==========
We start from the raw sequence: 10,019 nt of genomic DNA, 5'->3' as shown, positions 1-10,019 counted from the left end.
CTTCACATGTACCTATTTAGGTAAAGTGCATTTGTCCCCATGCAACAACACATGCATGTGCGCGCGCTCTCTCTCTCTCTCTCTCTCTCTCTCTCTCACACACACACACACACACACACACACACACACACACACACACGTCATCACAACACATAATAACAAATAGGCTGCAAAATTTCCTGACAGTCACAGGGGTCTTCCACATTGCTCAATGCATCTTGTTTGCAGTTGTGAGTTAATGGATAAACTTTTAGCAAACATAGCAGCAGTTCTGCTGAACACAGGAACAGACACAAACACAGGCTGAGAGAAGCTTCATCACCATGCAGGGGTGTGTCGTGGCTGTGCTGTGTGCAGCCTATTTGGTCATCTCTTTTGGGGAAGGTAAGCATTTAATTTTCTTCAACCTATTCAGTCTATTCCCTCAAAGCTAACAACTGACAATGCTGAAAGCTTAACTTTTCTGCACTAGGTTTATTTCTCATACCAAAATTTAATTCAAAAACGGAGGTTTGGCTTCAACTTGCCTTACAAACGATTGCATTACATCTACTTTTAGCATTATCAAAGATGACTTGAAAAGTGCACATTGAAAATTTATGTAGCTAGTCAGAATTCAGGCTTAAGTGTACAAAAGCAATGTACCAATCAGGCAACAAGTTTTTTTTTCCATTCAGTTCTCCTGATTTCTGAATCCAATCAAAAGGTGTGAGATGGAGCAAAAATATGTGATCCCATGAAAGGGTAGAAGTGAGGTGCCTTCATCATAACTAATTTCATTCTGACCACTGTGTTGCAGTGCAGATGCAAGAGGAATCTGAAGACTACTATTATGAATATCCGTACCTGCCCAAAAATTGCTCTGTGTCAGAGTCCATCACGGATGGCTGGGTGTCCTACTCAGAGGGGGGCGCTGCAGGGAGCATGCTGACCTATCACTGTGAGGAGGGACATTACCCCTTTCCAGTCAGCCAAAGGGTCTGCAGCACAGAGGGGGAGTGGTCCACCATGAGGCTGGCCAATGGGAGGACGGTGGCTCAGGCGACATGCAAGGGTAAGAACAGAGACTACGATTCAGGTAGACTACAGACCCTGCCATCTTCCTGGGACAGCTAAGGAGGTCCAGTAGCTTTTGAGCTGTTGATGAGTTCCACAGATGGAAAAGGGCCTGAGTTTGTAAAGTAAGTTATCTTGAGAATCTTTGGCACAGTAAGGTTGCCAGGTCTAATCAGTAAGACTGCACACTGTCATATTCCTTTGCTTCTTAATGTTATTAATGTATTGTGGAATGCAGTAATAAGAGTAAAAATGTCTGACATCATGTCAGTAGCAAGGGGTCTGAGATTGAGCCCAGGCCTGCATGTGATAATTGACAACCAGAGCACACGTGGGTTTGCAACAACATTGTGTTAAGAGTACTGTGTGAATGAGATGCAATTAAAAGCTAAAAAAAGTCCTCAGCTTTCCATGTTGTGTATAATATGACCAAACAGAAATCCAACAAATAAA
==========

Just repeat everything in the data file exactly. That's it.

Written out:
We start from the raw sequence: 10,019 nt of genomic DNA, 5'->3' as shown, positions 1-10,019 counted from the left end.
CTTCACATGTACCTATTTAGGTAAAGTGCATTTGTCCCCATGCAACAACACATGCATGTGCGCGCGCTCTCTCTCTCTCTCTCTCTCTCTCTCTCTCACACACACACACACACACACACACACACACACACACACACACGTCATCACAACACATAATAACAAATAGGCTGCAAAATTTCCTGACAGTCACAGGGGTCTTCCACATTGCTCAATGCATCTTGTTTGCAGTTGTGAGTTAATGGATAAACTTTTAGCAAACATAGCAGCAGTTCTGCTGAACACAGGAACAGACACAAACACAGGCTGAGAGAAGCTTCATCACCATGCAGGGGTGTGTCGTGGCTGTGCTGTGTGCAGCCTATTTGGTCATCTCTTTTGGGGAAGGTAAGCATTTAATTTTCTTCAACCTATTCAGTCTATTCCCTCAAAGCTAACAACTGACAATGCTGAAAGCTTAACTTTTCTGCACTAGGTTTATTTCTCATACCAAAATTTAATTCAAAAACGGAGGTTTGGCTTCAACTTGCCTTACAAACGATTGCATTACATCTACTTTTAGCATTATCAAAGATGACTTGAAAAGTGCACATTGAAAATTTATGTAGCTAGTCAGAATTCAGGCTTAAGTGTACAAAAGCAATGTACCAATCAGGCAACAAGTTTTTTTTTCCATTCAGTTCTCCTGATTTCTGAATCCAATCAAAAGGTGTGAGATGGAGCAAAAATATGTGATCCCATGAAAGGGTAGAAGTGAGGTGCCTTCATCATAACTAATTTCATTCTGACCACTGTGTTGCAGTGCAGATGCAAGAGGAATCTGAAGACTACTATTATGAATATCCGTACCTGCCCAAAAATTGCTCTGTGTCAGAGTCCATCACGGATGGCTGGGTGTCCTACTCAGAGGGGGGCGCTGCAGGGAGCATGCTGACCTATCACTGTGAGGAGGGACATTACCCCTTTCCAGTCAGCCAAAGGGTCTGCAGCACAGAGGGGGAGTGGTCCACCATGAGGCTGGCCAATGGGAGGACGGTGGCTCAGGCGACATGCAAGGGTAAGAACAGAGACTACGATTCAGGTAGACTACAGACCCTGCCATCTTCCTGGGACAGCTAAGGAGGTCCAGTAGCTTTTGAGCTGTTGATGAGTTCCACAGATGGAAAAGGGCCTGAGTTTGTAAAGTAAGTTATCTTGAGAATCTTTGGCACAGTAAGGTTGCCAGGTCTAATCAGTAAGACTGCACACTGTCATATTCCTTTGCTTCTTAATGTTATTAATGTATTGTGGAATGCAGTAATAAGAGTAAAAATGTCTGACATCATGTCAGTAGCAAGGGGTCTGAGATTGAGCCCAGGCCTGCATGTGATAATTGACAACCAGAGCACACGTGGGTTTGCAACAACATTGTGTTAAGAGTACTGTGTGAATGAGATGCAATTAAAAGCTAAAAAAAGTCCTCAGCTTTCCATGTTGTGTATAATATGACCAAACAGAAATCCAACAAATAAA